Scientists at the University of Reading have found that the pulp of tomatoes, which contains the seeds, has more umami taste than the flesh.

Differences in glutamic acid and 5'-ribonucleotide contents between flesh and pulp of tomatoes and the relationship with umami taste.

Oruna-Concha MJ, Methven L, Blumenthal H, Young C, Mottram DS.

J Agric Food Chem. 2007 Jul 11;55(14):5776-80. Epub 2007 Jun 14.

A difference in taste characteristics between the outer flesh and the inner pulp of tomatoes has been observed; in particular the pulp, which contains the seeds, had more umami taste. Analysis of the free amino acids and 5'-ribonucleotides in the different parts of 13 varieties of tomatoes showed that in all cases the pulp contained higher levels of glutamic acid, 5'-adenosine monophosphate (AMP), 5'-guanosine monophosphate, 5'-uridine monophosphate, and 5'-cytidine monophosphate. The mean concentration of glutamic acid in the flesh was 1.26 g/kg and that in the pulp 4.56 g/kg but in some varieties the difference between pulp and flesh was more than 6-fold. For AMP, the mean concentration in the flesh was 80 mg/kg and that in the pulp was 295 mg/kg with one variety showing an 11-fold difference between pulp and flesh. These differences in concentration of these compounds, which are known to possess umami characteristics, provide an explanation for the perceived difference in umami taste between the flesh and pulp of tomatoes.

Umami compounds are a determinant of the flavor of potato (Solanum tuberosum L.)

Wayne L. Morris, Heather A. Ross, Laurence J. M. Ducreux, John E. Bradshaw, Glenn J. Bryan and Mark A. Taylor

A team of researchers at the Scottish Crop Research Institute has discovered umami compounds in potatoes, according to research published in the Journal of Agricultural and Food Chemistry. In the research, a taste evaluation panel was set up to carry out flavour assessments and the potato varieties with the most umami compounds (particularly glutamate and 5'-nucleotides) were preferred by the panel. Dr Mark Taylor, who led the research, believes that this discovery will enable the creation of more delicious potato varieties and will help the researchers to monitor whether taste is affected during storage.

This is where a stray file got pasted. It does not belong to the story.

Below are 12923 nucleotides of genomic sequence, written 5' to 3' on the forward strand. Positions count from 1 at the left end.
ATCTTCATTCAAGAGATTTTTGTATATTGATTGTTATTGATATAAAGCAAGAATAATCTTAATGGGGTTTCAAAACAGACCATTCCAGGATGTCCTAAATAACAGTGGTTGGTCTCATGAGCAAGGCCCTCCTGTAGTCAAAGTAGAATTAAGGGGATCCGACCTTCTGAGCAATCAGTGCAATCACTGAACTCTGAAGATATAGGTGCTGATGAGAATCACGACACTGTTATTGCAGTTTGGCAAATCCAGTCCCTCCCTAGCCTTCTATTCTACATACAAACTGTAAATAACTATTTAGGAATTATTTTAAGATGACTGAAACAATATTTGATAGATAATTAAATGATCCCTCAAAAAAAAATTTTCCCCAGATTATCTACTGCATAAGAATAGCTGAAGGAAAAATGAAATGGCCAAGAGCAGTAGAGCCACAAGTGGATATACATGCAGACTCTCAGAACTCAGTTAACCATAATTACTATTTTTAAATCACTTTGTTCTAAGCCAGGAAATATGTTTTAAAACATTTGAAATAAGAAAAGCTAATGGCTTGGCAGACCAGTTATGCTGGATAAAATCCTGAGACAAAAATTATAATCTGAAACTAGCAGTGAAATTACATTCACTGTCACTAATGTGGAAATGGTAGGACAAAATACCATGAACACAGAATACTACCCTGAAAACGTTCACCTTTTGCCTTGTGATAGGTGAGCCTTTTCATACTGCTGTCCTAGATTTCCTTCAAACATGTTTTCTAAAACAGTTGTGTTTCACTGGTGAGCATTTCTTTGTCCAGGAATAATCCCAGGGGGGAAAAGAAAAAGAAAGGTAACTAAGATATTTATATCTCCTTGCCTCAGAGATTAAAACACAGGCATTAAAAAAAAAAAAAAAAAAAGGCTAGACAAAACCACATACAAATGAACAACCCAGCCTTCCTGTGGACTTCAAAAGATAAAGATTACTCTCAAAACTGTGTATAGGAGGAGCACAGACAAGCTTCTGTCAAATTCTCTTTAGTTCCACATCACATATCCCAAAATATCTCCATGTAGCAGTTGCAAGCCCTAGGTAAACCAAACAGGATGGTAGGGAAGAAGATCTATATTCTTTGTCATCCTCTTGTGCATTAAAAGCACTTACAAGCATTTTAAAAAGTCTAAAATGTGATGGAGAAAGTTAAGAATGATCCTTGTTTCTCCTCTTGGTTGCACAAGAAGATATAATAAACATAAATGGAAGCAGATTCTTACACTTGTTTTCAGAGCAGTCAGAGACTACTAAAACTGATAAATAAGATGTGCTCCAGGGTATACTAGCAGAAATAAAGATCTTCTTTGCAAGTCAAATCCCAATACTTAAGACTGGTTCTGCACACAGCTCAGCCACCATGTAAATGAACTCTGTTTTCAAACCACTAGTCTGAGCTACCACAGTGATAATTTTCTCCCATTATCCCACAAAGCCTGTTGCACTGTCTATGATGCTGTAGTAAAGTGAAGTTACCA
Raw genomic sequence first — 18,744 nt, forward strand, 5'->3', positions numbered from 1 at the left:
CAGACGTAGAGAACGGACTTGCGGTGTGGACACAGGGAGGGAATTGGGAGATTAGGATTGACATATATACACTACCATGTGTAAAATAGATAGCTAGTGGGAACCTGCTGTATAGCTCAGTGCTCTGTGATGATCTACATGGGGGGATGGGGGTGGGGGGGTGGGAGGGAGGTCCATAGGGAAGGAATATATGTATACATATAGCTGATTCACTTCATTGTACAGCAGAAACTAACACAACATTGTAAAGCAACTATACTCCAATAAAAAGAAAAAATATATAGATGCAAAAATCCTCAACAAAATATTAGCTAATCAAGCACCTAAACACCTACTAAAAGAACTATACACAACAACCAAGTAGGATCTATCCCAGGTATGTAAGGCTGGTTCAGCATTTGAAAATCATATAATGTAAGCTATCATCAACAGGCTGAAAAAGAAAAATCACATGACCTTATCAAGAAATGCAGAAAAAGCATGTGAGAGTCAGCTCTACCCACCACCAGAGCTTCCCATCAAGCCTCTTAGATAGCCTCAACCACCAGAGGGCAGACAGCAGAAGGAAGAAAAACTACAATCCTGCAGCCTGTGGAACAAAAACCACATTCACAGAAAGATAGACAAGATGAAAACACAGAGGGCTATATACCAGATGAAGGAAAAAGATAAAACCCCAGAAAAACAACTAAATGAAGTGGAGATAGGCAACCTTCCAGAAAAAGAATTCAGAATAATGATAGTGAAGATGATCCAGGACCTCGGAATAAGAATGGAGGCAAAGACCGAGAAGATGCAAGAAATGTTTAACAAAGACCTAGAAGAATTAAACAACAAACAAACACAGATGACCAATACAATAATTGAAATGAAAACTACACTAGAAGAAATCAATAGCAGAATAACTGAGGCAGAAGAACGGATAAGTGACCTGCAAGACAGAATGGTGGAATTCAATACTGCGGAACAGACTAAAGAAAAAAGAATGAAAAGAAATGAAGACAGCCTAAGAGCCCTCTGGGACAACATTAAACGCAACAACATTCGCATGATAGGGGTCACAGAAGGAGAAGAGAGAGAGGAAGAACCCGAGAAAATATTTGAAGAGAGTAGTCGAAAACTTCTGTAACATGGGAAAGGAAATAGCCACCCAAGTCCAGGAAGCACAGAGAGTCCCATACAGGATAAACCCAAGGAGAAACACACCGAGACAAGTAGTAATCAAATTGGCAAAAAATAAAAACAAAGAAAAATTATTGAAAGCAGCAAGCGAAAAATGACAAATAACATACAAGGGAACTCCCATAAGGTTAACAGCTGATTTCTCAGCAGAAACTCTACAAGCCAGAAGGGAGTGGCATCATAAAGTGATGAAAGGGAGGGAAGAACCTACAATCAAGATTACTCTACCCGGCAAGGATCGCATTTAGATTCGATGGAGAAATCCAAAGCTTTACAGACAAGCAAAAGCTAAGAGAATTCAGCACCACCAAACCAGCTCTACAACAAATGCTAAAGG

Umami compounds are a determinant of the flavor of potato (Solanum tuberosum L.)

Wayne L. Morris, Heather A. Ross, Laurence J. M. Ducreux, John E. Bradshaw, Glenn J. Bryan and Mark A. Taylor

Journal of Agricultural and Food Chemistry 55 (23), 9627・633

Vegetable flavor is an important factor in consumer choice but a trait that is difficult to assess quantitatively. The purpose of this study was to assess the levels of the major umami compounds in boiled potato tubers, in cultivars previously assessed for sensory quality. The free levels of the major umami amino acids, glutamate and aspartate, and the 5'-nucleotides, GMP and AMP, were measured in potato samples during the cooking process. Tubers were sampled at several time points during the growing season. The levels of both glutamate and 5'-nucleotides were significantly higher in mature tubers of two Solanum phureja cultivars compared with two Solanum tuberosum cultivars. The equivalent umami concentration was calculated for five cultivars, and there were strong positive correlations with flavor attributes and acceptability scores from a trained evaluation panel, suggesting that umami is an important component of potato flavor.